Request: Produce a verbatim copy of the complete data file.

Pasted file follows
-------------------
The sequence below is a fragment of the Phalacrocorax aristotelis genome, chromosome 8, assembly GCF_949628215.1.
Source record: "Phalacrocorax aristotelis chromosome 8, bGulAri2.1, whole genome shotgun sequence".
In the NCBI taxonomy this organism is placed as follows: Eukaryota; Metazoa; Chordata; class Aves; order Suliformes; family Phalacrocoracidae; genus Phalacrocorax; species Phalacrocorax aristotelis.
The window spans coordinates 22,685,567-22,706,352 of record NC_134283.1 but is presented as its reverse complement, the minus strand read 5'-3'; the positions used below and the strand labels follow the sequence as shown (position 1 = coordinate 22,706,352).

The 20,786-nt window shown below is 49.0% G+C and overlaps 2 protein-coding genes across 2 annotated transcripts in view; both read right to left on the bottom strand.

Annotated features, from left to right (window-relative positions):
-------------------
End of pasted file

The sequence below is a fragment of the Phalacrocorax aristotelis genome, chromosome 8, assembly GCF_949628215.1.
Source record: "Phalacrocorax aristotelis chromosome 8, bGulAri2.1, whole genome shotgun sequence".
In the NCBI taxonomy this organism is placed as follows: Eukaryota; Metazoa; Chordata; class Aves; order Suliformes; family Phalacrocoracidae; genus Phalacrocorax; species Phalacrocorax aristotelis.
The window spans coordinates 22,685,567-22,706,352 of record NC_134283.1 but is presented as its reverse complement, the minus strand read 5'-3'; the positions used below and the strand labels follow the sequence as shown (position 1 = coordinate 22,706,352).

The 20,786-nt window shown below is 49.0% G+C and overlaps 2 protein-coding genes across 2 annotated transcripts in view; both read right to left on the bottom strand.

Annotated features, from left to right (window-relative positions):